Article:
Beyond Greenspace results released

Posted on 19th June 2015

The findings from a two-year in-depth investigation into how different types of green space can affect health have been released today.

Published in several formats and across two journals, the research paints a complex picture of how ‘greenspace’ can impact upon health.

The study’s conclusions support the general argument that natural environments support and promote good health and wellbeing – but also that different types and qualities of environment matter. Importantly, they suggest that higher quality environments may be more beneficial.

However, the findings also highlight the need for more research to investigate these links thoroughly, ensuring that we understand which natural environments are beneficial, for whom, and in what context.

Dr Ben Wheeler, Lead Researcher on the Beyond Greenspace project, said

“There is a growing volume of scientific evidence showing that ‘greenspace’ is a potentially important resource for our health and wellbeing. Yet our findings show that this relationship is complex and, currently, poorly understood. The more evidence we can produce that properly reflects the nuances and subtleties of these interconnections, the better chance we have of implementing policies and programmes that will capitalise on opportunities to protect and improve public health and wellbeing as well as our precious natural environments.”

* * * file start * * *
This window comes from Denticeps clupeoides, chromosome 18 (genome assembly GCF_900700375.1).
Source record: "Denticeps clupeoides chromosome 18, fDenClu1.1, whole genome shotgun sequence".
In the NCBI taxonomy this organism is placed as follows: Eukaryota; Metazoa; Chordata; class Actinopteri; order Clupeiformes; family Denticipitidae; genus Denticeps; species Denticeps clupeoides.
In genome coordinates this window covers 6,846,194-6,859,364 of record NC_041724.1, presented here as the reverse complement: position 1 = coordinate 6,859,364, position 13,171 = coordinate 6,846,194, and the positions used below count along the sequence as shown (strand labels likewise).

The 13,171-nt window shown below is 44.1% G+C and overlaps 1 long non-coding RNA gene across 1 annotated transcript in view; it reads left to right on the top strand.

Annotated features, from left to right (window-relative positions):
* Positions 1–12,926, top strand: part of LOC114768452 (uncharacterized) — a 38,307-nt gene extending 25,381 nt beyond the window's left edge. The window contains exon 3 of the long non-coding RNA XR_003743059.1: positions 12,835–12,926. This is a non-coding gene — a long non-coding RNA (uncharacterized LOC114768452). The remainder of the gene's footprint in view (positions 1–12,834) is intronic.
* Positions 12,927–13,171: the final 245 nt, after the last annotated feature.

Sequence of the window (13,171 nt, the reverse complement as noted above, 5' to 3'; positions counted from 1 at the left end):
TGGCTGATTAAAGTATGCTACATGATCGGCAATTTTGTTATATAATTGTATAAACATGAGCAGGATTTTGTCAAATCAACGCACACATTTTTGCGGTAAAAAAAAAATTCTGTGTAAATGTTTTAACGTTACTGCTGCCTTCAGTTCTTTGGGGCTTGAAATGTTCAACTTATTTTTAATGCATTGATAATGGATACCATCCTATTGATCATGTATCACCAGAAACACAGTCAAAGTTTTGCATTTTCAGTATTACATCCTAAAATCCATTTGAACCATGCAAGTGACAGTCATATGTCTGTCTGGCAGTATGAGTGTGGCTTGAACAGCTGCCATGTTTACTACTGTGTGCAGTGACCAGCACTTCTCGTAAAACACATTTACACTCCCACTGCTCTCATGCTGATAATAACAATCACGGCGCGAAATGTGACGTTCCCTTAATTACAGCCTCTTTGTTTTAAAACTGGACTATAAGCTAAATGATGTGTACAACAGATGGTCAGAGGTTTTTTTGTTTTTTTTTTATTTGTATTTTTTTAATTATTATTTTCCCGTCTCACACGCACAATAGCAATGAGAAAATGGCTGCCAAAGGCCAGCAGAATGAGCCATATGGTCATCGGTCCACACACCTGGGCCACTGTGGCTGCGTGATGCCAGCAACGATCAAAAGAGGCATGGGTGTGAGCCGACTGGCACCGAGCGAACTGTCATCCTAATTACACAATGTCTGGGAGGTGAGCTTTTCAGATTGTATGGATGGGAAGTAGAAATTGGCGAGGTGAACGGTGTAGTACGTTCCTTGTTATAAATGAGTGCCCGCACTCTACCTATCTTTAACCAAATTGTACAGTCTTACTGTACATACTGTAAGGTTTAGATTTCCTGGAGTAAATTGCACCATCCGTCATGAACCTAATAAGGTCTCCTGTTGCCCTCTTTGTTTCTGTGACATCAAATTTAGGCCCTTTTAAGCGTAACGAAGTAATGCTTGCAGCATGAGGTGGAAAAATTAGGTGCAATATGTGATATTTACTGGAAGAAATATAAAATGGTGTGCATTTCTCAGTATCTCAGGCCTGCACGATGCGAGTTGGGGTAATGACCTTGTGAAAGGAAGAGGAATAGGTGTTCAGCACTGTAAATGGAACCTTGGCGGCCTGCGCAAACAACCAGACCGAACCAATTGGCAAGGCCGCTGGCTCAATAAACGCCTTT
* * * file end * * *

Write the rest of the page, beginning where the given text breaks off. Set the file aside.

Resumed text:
Full details of the research can be found on the Beyond Greenspace blog, with further information on the project available here.

Related content


Nature soundscape experiment launched!

Take part in a new experiment with the BBC and help us shed light on how ‘listening to nature’ could boost wellbeing.


Blog Launched for ECEHH Papers

Dr Rebecca Lovell has launched a blog for all papers on green and blue space topics by those working in the ECEHH. This blog can be found at Beyond Greenspace and will be…


Extreme heat damaging health and livelihoods

New research published in The Lancet medical journal shows that rising temperatures as a result of climate change are already exposing us to an unacceptably high health risk.